Enjoy your day…….you could be the next budding author.

    • Reply by duncan

      Currently working my way thorough the “Sword of Truth” series  by Terry Goodkind a nice long series of books ideal for lockdown, but do have the Wheel of Time series also to read if I run out 😀

      • Reply by DebyMilne

        Brilliant series. Read it a few times. Try Stephen Donaldson next. The Chronicles of Thomas Covenant the Unbeliever. Really good too.

        • Reply by duncan

          Thank you I will give that a go 🙂

    • Reply by g

      My fav all time book is “to kill a mocking bird’.. I learned so much at a young age about oppression /racism and courage.  My fav character was Atticus Finch a lawyer in a small town who did his duty and defended Boo Bradley on jumped up charges.  It taught me to do the right thing no matter what others think or say.. it was def the right book at the right time being published just as the Civil Rights Movement was gaining momentum. The book is narrated though the eyes of a child..

      • Reply by aspie auntie

        My mum had this book.  I liked reading about the people in the town of Maycomb that Scout, Jem and Dill came into contact with.  When Scout first goes to school she seems a lot better at reading than the other children – she also compares someone’s abrupt sentences to Mr Jingle in a Dickens novel, which is the same comparison some TV critics brought up referring to Simon Callow as Tom in ‘Chance In A Million’!

      • Reply by NickyW

        My daughter named our first grandchild Atticus.  I was very surprised as I had never read the book – I have now!  Wonder what they will named number 2?🤔

        • Reply by Rich Stringer

          Maybe their 2nd could be called Finch ha ha. Enjoyed the way the book led the reader through each strand and character, really loved the “reveal” of Boo at the end

    • Reply by g

      To all who need a laugh and like to hold a mirror up to current events I suggest . Identity Crisis by Ben Elton.  Honest it is well written and at times you will be laughing.

    • Reply by Somethingshort

      Dare I say this……Marie Kondo. I’ve Marie Kondo-ed everything in sight. Now THAT was cathartic.

      I just love a DOING book.

    • Reply by NickyW

      Oh dear, where to start?  On a recent trip to the opticians my young (25 odd) assistant and I were swapping book titles.  We both liked SciFi and she suggested an author I’d not come across before — Robin Hobb.

      Well it just goes to show we can reach across the age gap! The Rain Wilder series is some of the best writing I’ve come across in a while – the authors imagination is quite simply spell binding.  I would highly recommend if you enjoy scifi/fantasy.

      Another author I came across by accident is Justin Cronin, I was looking to see if he was perhaps related to A J Cronin who’s books I read many years ago.  The Passage trilogy describes the end of the world as we know it – but a fantastic story.  Hopefully not too close to where we currently find ourselves!

      Currently reading Stephen Lawheads Pendragon trilogy, just recently discovered him and enjoying them immensely.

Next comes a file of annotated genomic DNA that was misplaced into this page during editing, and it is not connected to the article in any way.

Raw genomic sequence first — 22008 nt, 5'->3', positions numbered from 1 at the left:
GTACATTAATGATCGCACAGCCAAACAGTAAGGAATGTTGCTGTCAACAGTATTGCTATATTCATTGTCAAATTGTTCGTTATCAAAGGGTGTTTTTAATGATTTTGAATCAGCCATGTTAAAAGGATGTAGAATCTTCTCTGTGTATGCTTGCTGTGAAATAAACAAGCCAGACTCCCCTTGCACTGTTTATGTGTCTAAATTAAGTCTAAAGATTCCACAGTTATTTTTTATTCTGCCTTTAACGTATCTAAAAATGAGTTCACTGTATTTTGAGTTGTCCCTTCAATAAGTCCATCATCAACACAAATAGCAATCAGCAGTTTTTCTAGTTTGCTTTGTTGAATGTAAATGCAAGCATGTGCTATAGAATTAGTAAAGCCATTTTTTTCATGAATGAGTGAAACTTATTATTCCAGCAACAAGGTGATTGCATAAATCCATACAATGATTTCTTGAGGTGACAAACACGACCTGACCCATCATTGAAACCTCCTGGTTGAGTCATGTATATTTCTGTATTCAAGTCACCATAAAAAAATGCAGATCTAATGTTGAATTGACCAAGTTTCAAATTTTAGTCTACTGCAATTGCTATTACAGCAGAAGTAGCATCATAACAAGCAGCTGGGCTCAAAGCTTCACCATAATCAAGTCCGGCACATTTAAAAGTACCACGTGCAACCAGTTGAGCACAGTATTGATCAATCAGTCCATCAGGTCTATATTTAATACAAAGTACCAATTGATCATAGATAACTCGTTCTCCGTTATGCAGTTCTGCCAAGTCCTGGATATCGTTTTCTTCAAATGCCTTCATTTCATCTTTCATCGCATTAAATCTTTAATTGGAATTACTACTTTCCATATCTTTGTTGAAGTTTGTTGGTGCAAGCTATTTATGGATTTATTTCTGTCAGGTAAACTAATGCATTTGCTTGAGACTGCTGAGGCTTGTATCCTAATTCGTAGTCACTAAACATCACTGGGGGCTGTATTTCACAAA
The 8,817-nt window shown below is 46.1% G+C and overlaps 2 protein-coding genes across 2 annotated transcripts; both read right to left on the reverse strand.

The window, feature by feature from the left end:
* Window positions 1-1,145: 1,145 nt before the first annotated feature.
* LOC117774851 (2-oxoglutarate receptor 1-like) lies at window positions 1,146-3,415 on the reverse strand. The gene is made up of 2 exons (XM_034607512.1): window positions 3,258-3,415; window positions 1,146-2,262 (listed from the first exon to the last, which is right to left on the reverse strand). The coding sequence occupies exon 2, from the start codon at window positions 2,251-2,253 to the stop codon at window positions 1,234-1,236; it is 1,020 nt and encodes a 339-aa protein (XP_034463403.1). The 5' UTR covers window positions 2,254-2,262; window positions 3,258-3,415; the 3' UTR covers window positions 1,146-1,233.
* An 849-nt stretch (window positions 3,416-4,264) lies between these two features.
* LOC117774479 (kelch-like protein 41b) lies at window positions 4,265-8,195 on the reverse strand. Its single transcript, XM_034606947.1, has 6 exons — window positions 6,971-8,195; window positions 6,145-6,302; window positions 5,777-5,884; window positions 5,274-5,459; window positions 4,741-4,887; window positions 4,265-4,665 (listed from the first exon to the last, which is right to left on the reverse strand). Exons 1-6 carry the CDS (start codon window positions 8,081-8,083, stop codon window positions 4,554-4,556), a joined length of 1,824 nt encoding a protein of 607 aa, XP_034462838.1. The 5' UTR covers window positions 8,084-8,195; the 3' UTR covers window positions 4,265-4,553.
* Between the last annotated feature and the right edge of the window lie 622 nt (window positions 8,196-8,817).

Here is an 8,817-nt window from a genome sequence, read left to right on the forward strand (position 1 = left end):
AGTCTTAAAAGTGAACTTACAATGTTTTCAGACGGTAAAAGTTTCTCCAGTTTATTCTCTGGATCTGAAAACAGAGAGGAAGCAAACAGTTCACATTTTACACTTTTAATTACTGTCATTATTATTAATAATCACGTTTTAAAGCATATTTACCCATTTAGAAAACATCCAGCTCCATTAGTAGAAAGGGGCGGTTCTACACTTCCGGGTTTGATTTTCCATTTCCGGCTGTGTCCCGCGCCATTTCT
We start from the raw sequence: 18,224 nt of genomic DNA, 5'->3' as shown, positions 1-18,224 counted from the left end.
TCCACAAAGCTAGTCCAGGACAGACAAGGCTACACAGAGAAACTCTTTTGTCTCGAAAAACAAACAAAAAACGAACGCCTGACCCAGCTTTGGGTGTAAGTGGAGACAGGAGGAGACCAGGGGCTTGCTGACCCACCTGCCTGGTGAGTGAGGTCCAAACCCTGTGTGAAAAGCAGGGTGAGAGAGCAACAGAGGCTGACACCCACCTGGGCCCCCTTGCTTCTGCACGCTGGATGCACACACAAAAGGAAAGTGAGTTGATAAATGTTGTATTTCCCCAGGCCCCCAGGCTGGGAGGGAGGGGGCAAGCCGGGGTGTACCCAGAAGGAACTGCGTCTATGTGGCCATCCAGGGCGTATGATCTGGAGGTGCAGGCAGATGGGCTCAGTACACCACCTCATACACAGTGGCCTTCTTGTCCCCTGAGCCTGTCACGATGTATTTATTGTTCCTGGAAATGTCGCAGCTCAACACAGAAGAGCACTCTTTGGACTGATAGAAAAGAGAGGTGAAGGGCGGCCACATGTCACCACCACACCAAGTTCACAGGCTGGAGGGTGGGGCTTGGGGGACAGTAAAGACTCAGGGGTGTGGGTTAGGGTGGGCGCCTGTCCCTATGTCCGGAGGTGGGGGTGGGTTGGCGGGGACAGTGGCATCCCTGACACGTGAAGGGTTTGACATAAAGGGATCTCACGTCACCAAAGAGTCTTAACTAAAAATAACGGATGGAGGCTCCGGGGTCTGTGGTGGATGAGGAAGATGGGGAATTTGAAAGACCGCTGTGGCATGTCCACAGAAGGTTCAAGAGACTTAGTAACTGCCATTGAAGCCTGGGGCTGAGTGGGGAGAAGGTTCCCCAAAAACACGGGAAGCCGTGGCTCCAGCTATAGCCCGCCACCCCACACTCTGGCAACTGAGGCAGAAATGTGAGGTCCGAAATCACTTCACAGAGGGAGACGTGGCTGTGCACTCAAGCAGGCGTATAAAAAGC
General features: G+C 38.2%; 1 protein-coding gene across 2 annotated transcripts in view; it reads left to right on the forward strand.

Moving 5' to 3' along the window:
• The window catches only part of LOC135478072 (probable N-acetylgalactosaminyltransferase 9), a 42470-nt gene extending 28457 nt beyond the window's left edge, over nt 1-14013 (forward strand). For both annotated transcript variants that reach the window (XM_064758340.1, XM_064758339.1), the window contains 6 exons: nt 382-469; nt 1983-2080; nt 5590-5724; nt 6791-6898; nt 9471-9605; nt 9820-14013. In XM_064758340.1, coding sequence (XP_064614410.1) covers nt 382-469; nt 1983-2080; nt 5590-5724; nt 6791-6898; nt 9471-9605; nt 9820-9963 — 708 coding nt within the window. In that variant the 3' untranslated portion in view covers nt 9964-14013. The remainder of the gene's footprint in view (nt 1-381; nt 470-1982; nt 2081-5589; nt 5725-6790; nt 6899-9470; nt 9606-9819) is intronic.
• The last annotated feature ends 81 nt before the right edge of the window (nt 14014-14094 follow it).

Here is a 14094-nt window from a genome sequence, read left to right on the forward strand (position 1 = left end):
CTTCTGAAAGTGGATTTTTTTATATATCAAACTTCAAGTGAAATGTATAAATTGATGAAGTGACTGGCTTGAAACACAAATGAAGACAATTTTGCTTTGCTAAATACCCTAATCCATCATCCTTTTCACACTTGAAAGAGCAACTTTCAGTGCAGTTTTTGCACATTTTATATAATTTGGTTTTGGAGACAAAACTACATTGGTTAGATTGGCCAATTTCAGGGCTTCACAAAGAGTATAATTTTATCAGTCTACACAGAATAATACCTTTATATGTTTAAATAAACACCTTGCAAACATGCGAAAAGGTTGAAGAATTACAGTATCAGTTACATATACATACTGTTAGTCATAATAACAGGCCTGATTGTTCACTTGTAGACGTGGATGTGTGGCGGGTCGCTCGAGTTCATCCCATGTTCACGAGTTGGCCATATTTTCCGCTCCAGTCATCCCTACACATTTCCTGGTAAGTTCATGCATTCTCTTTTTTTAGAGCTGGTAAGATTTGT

Other authors I’ve really enjoyed – Conn Iggulden, his Genghis Kahn books were fabulous; Christian Jacq and his wonderful stories on Egypt and surprisingly Winston Churchills books on WWII, he was a wonderful writer, full of dry wit and humour in devastating times!!

      So many books, so little time…

      • Reply by Michele1961

        I have read Robin Hobb the farsee trilogy absolutely brilliant.

      • Reply by Michele1961

        If you like Robin hobb try the forsee trilogy brilliant

    • Reply by Anonymous User

      Used to like action books, Lee Childs Jack Reacher, easy reading but recently, on recommendation, developed a taste for C J Samson’s Shardlake series e.g. Dissolution.

      • Reply by Rachel29

        Yep, reallylike the Shardlake series.

      • Reply by Andy Paddles

        Lee Child – tales of Jack Reacher, perfect chilled out escapism. However, if ever there was a film that shouldn’t have been made, Tom Cruise would fit in Reacher’s shirt pocket!

    • Reply by Rachel29

      Struggling to come up with a single title. Bookshelf is groaning with Margaret Attwood, Sebastian Faulks and Charles Dickens! Jonathon Livingstone Seagull was a game changer as a teenager, I cried my eyes out over The Time Traveller’s Wife. Ray Celestin’s crime novels are really well written and contain scary detail about life as a black or mixed race person in US settings.
      OK I concede defeat, I cannot pick a single book. I am gazing at the bookcase and just see old friends.

    • Reply by Somethingshort

      Eleanar Oliphant is fine….Loved it. It was so out of its box wasn’t it.

      • Reply by Ruthieb

        Ooh good, just ordered this.

    • Reply by AdrianSF

      As an avid book reader from childhood(my dad told us it was educational ) I have read literally thousands of books and I generally get a good feeling from most(I’m easy to please )I do love fiction though. I once swore I’d never read a book written by this one particular author, because I didn’t like the subject matter/connection.
      When I was in hospital on one of my many visits as an in-patient, I picked up a Readers Digest condensed book with 4 abridged novels in it, of which one was by my particular author I wouldn’t read.
      Well, I read it and was hooked from the first page to the last. I managed to collect all of his works and the last collaboration with his son, all in hardback, for my collection. The author Dick Francis was (alas no more ) one of the greatest story-tellers of the 20th century, in my eyes. You always took immediately to the main character and rooted for them and I was both sad at the end but glad that I’d read such a cracking good read. I know it’s not in the same league as some of the previous posters on here but I defy anyone to read one and not want to follow it up with another.
      Sorry for rambling, thanks for reading this, whatever it is.🐴

    • Reply by Somethingshort